Subject content – A-level
Our A-level English Language specification offers opportunities for students to develop their subject expertise by engaging creatively and critically with a wide range of texts and discourses. Students will create texts and reflect critically on their own processes of production, while analysing the texts produced by others. The specification explores the study of English Language both as a medium of communication and as a topic in its own right, with an emphasis on the ability of students to pursue lines of enquiry, debate different views, and work independently to research aspects of language in use. Language is seen as a creative tool for expression and social connection, as well as for individual cognition. The study of language as a symbolic system used to assert power in society is also fundamental to the scope of this specification.
The methods of analysis appropriate to the fields of English language/linguistics underpin all the elements of this specification, and these are applied to distinctive topic areas. This means that, for teaching purposes, there is a common core that all teachers and students need to understand but also discrete areas so that you can teach to your own specialisms and interests. There is also scope for students to pursue their own independent lines of enquiry and topics for writing, with support from their teachers, in the non-exam assessment.
The topics and titles of the subject content reflect a possible trajectory through the course, with 'Language, the Individual and Society' focusing on individual and immediate social contexts for language, and 'Language Diversity and Change' working outwards to consider larger-scale public discourses about change and variety, drawing on regional, ethnic, national and global Englishes. However, it would be just as viable to start with the bigger questions about language use in 'Language Diversity and Change' and end closer to home in 'Language, the Individual and Society'. Both of these represent valid teaching methods, and the chosen route will depend on teacher or student preferences and abilities.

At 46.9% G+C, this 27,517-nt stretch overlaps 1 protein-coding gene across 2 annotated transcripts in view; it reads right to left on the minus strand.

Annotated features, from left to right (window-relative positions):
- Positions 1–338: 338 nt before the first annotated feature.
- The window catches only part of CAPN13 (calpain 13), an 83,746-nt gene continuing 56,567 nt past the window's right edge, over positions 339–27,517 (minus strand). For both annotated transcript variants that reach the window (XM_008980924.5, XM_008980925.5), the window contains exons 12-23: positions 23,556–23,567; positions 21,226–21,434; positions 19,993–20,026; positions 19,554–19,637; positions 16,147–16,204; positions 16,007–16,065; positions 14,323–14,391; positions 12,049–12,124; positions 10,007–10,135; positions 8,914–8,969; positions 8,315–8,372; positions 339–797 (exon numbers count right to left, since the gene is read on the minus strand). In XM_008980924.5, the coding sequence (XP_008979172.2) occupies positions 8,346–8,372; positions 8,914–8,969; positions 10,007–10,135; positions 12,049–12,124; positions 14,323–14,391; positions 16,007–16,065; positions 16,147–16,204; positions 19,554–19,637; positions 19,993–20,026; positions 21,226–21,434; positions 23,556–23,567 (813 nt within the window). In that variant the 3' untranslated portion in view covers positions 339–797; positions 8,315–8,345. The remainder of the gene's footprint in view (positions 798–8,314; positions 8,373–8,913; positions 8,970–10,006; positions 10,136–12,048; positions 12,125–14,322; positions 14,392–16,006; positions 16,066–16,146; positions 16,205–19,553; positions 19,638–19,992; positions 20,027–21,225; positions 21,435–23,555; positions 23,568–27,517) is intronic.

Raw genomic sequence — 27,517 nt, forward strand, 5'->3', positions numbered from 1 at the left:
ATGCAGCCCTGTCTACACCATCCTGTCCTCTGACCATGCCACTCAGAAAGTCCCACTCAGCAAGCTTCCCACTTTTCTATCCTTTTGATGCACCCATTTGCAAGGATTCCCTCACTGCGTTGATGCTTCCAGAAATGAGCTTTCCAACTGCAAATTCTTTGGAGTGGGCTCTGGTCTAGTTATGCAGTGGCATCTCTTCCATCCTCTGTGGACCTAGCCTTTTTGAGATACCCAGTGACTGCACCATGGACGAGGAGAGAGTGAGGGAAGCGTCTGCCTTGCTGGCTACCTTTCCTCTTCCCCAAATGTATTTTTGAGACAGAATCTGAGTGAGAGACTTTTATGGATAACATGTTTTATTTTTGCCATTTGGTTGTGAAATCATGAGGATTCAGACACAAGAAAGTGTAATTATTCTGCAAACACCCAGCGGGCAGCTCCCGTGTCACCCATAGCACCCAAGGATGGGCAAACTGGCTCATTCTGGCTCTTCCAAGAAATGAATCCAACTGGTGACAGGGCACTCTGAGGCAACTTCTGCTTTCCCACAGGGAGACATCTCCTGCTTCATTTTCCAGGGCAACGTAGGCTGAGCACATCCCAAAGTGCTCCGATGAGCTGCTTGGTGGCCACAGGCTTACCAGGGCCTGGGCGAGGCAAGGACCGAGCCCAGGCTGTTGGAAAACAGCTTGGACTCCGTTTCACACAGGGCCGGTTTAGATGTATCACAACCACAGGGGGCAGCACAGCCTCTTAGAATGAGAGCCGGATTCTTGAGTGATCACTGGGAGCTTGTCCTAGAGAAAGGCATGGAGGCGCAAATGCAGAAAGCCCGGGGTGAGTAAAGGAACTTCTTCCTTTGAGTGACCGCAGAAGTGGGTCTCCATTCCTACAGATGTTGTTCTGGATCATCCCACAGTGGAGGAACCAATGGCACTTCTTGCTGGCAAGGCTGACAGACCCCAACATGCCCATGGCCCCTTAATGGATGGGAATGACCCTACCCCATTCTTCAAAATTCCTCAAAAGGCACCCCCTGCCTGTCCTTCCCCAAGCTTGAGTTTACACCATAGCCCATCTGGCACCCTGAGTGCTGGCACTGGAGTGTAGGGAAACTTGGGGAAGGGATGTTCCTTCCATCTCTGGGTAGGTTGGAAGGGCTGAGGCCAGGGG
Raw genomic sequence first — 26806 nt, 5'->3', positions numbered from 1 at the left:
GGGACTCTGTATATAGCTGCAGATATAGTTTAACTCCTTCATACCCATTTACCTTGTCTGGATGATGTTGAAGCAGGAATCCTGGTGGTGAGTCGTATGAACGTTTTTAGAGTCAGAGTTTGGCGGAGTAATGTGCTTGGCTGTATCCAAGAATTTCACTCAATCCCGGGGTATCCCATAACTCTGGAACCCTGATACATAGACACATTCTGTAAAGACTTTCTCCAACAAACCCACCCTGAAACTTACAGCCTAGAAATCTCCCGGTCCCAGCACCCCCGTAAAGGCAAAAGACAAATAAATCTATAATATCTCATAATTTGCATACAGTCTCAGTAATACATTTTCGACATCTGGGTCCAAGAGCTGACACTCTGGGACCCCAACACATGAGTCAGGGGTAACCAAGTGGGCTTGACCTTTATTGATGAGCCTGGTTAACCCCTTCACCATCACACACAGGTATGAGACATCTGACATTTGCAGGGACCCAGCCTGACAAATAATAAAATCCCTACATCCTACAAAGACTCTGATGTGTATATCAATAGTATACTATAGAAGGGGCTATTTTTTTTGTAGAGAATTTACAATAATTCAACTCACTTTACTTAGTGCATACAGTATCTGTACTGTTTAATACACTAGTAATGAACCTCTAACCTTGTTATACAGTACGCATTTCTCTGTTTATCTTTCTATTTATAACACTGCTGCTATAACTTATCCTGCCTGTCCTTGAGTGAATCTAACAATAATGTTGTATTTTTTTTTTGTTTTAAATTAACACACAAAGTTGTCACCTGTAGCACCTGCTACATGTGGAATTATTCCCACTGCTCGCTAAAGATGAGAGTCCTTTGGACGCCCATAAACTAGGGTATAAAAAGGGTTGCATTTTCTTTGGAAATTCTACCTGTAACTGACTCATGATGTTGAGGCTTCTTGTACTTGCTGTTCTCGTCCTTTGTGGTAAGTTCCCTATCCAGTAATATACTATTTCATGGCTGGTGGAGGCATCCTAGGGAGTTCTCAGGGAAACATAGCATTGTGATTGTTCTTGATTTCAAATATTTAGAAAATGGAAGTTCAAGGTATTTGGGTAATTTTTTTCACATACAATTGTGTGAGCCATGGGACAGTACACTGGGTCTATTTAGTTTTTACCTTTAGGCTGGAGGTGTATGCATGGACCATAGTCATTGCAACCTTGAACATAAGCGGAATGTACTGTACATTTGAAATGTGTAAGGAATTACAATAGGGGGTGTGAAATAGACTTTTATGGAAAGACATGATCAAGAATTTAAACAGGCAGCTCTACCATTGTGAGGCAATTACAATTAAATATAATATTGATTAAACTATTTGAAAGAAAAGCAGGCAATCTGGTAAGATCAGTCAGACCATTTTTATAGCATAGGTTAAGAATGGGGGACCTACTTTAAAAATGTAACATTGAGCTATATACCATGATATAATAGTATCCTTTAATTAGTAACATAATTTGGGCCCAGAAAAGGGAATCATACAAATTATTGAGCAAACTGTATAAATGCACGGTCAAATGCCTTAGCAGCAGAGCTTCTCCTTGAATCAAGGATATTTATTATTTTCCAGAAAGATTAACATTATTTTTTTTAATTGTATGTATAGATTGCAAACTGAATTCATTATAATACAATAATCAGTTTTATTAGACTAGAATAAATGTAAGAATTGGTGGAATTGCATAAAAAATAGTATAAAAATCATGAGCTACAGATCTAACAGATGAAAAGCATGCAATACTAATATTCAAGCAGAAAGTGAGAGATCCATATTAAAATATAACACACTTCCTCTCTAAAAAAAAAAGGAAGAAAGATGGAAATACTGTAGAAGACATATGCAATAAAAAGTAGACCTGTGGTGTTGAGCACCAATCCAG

While the specification aims to maximise flexibility, so that the different components can be sequenced in any way appropriate to the pedagogic context in question, 'Language in Action', is by its very nature, synoptic, as it requires an ability to make connections across the course as a whole. Exposure to many different texts and discourses and a focus on aspects of textual variation will feed into the writing element of this component; and study of all the different areas of language variation, change and acquisition, as well as attitudes to language, enables students to choose a topic for the investigation.
This specification draws academic insights from a range of fields within the study of English language/linguistics, including sociolinguistics and discourse analysis. In creating the specification, particular note has been taken of a range of associated factors. These are: the subject criteria for English Language GCSE; subject criteria for GCE English Language; benchmarks used at higher education level. In this way the specification is designed to fit within a continuum of study from GCSE to degree level.
In summary, our A-level English Language specification offers a common core of analytical methods, topics and skills that have proven value, set within a flexible programme that allows schools and colleges to shape learning and teaching in ways appropriate to their particular contexts and constituencies. It has the additional benefit of being co-teachable with our AS in English Language, thus widening options for you and your students and ensuring that you are able to deliver a programme of study that is coherent and manageable.